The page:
Jada Boyd spent most of her ninth-grade year at the hospital with her older brother, who suffered from a severe liver disease and potentially cancerous colon polyps. She was with her brother throughout his serious illness, a liver transplant and, eventually, his full recovery.
During many days and nights at Children’s Hospital Colorado, the teenager watched her brother’s primary doctor in awe.
“She and her team cared about our family and had a meaningful relationship with us,” recalled Boyd, from Aurora, Colo. “I knew then that I wanted to become a doctor to provide that for others.”
Six years later, Boyd is a CSU junior majoring in biomedical sciences, with medical school in her sights. Her capabilities as a young scientist recently gained national kudos, when Boyd became the only college student from Colorado to earn an award at the Annual Biomedical Research Conference for Minority Students in Seattle.
Award-worthy cancer research
Boyd conducted undergraduate research in cancer; she was among more than 1,700 college students from across the country to present research findings at the conference, sponsored by the National Institute of General Medical Sciences in November. She was honored for an outstanding presentation in cancer biology, with an award sponsored by St. Jude Children’s Research Hospital and the Howard Hughes Medical Institute.
Boyd’s achievements exemplify what can happen when talented minority students receive opportunities and encouragement in STEM disciplines – an important effort at CSU and at other research institutions nationwide.
“It was a big deal,” Juan Lucas Argueso, Boyd’s mentor and an assistant professor in the Department of Environmental and Radiological Health Sciences, said of her success. “The quality of the presentations at the conference was very high. This was an impressive and well-deserved achievement for Jada.”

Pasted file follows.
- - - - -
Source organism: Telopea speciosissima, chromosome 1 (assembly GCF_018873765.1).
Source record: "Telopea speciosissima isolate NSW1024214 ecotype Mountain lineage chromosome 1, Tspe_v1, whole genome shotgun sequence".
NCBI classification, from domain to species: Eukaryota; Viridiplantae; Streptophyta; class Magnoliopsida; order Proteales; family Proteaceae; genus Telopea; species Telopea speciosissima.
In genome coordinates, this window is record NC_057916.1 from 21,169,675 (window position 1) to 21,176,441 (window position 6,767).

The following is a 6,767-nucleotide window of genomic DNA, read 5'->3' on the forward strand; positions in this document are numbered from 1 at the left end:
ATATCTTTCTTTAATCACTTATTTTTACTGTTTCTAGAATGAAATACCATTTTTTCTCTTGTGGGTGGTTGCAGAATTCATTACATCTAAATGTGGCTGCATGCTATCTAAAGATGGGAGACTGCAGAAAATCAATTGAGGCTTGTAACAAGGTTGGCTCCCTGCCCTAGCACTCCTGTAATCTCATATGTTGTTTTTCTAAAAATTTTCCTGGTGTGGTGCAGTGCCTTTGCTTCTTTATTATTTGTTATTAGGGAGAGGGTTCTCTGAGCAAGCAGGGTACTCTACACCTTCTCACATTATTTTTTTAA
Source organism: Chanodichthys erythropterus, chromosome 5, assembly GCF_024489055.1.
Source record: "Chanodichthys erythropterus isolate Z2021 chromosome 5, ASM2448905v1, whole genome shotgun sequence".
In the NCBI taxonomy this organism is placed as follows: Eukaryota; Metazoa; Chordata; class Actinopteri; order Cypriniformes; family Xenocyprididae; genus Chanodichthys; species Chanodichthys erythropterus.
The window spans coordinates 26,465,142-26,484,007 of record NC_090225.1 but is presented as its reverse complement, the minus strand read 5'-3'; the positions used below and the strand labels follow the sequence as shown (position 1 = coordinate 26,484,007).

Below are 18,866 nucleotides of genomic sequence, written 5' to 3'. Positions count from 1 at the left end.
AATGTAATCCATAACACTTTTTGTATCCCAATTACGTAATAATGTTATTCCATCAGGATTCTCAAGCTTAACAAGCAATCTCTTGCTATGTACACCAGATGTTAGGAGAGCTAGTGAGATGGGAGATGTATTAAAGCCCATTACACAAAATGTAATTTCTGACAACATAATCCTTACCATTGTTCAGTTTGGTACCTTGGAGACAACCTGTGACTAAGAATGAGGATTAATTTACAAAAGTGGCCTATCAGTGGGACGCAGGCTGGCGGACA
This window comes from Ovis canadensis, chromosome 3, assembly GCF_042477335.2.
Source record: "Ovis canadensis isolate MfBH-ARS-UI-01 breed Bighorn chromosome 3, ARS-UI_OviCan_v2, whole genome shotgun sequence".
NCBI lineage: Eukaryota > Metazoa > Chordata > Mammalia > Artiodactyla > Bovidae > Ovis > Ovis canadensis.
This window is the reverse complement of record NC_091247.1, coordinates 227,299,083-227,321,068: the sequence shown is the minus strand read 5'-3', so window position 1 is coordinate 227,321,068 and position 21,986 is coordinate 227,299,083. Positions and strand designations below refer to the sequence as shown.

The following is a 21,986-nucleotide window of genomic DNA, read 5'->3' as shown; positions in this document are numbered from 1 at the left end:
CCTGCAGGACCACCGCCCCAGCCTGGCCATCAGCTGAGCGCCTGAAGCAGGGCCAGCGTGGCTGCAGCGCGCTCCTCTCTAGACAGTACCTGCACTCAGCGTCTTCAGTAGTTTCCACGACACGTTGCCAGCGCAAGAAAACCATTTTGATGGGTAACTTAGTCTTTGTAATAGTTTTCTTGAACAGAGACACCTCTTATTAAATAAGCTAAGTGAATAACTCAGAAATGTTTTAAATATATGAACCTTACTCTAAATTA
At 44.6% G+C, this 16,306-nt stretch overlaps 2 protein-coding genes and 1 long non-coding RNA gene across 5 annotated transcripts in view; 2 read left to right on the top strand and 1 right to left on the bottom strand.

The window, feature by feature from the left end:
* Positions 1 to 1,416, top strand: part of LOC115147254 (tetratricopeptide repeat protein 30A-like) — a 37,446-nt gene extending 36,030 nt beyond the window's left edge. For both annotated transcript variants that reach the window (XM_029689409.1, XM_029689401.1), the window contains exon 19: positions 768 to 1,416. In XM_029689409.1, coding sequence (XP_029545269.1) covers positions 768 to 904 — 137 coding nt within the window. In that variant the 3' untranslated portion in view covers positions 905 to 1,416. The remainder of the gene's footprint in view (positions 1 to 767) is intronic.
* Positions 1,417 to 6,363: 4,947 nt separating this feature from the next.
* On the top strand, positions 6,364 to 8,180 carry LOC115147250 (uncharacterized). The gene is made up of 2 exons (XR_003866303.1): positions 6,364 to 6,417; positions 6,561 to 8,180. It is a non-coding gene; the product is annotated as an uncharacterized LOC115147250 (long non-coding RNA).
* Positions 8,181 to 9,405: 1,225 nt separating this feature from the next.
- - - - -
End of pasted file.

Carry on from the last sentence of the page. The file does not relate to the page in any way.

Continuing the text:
Boyd used yeast cell models to investigate mechanisms responsible for chromosome translocations, which are abnormalities caused by rearrangement of chromosome parts. This relocation of genetic material is commonly seen in cancer cells. So understanding how translocations occur could be central to preventing some cancers.
Researching mechanisms in translocations is “kind of like uncovering the behind-the-scenes work of a magic trick,” Boyd said.
“Studying mutations allows us a glimpse into the deep inner workings of cancer,” she said. “I see this research as contributing to a better understanding of how mutations occur, which could eventually help us learn to prevent or minimize them. And since cancer effects so many people, this research is crucial and close to my heart.”
Boyd started her research efforts by volunteering in a laboratory that studies the use of specialized radiation in cancer treatment. From there, she earned a Cancer Research Summer Fellowship from the University of Colorado Cancer Center and began working in Argueso’s research laboratory alongside Victoria Harcy, a doctoral candidate in the CSU Cell and Molecular Biology program.
“It’s been neat to watch Jada gain understanding, confidence, and independence in the lab,” Harcy said.
Boyd, in turn, compliments her mentors: “They helped me stay on this path, even when it got hard and I had moments of doubt – and I’ll never forget that.”
A future in helping people
The biomedical sciences student will graduate with a bachelor’s degree in December, then expects to move on to medical school.
“My parents taught me that by helping one person, you can help a lot of people,” Boyd said. “That’s what I’m most looking forward to about being a physician. No matter what type of medicine I go into, I want to build positive relationships with my patients and provide great care. People trust medical professionals and come to them baring all – and being able to figure out how best to help someone is the most gratifying thing in the world.”
Read more about Boyd’s research here.